Cyanine Dye Ionic Junctions for Organic Electronics
Significant progress is being made with organic small molecules and polymers that feature mixed ionic/electronic conduction for new applications in the fields of optoelectronics, sensors and smart materials. The coexistence of electric and mobile ionic charge in conjugated organic materials can improve the performance of existing devices, and allows for new functionalities. For example, the mixed ionic/electronic conduction has been used for the fabrication of actuators or electrochromic displays. Mobile ionic charge can also be used for the formation of junctions displaying diode characteristics.
Cyanine dyes are charged conjugated molecules that are accompanied by a counter anion. Therefore, organic semiconductor devices built with cyanine dyes have intrinsic ionic and electronic charge conductivity. We demonstrated for cyanine dye bilayer thin film devices that the counter anions are relatively mobile and are displayed within the cyanine layer and into adjacent layers, either by diffusion due to concentration gradients or by internal or applied external electrical fields. The build-up of ionic space charge creates electric fields and induces potential energy shifts similar to conventional p-n junctions. Thereby, ionic charge can be used to control the flow of electronic current. For example, oxidative and reductive electron transfer processes can simply be switched on and off with an applied bias, thereby altering device performance and spectral sensitivity.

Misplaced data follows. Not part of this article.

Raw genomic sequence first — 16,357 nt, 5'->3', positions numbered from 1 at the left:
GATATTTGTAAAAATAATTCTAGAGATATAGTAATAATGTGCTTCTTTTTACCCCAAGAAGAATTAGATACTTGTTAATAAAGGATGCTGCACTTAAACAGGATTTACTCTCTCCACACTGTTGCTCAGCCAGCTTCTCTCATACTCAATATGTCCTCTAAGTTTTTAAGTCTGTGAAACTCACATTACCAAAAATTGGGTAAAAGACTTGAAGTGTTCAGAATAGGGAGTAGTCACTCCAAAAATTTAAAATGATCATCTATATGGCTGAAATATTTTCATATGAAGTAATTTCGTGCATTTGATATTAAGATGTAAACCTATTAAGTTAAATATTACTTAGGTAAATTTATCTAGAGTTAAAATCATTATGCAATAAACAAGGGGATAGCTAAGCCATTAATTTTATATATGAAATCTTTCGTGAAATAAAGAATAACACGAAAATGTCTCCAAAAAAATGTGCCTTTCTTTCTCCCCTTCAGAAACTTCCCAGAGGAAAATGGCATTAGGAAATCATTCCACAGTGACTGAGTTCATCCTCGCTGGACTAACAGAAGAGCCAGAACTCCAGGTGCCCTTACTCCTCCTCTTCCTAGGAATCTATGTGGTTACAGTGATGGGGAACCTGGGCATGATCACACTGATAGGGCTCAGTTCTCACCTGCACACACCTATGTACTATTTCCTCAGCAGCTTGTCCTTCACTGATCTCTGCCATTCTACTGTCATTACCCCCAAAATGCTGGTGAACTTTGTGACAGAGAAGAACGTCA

Arguably the best studied device application of the mixed electronic/ionic conduction in organic materials is the light-emitting electrochemical cell (LEC). LECs are solid state devices composed of an ionic organic semiconductor film sandwiched between two air-stable electrodes. Thanks to the presence of mobile ions, the single active layer can perform the tasks taking place in an electroluminescence device, i.e. charge injection, transport, exciton formation and radiative recombination. LECs have a simple architecture and the potential to be fabricated by fault-tolerant and low-cost solution processes on flexible substrates by large-area compatible coating and printing processes. This makes LECs a competing technology for inexpensive future light sources.
Recently, we presented a detailed analysis of the operation mechanism of LECs using cyanine dyes. We introduced an experimental method to determine the center of the intrinsic region (where light emission occurs) in operating LECs that is based on spectral photocurrent response measurements on semi-transparent devices combined with optical modelling. Together with transient capacitance and angular emission zone measurements, this yields a detailed picture of the evolution of the p-i-n region in sandwich LECs.
The figure shows a schematic view of an operating LEC using cyanine dyes.
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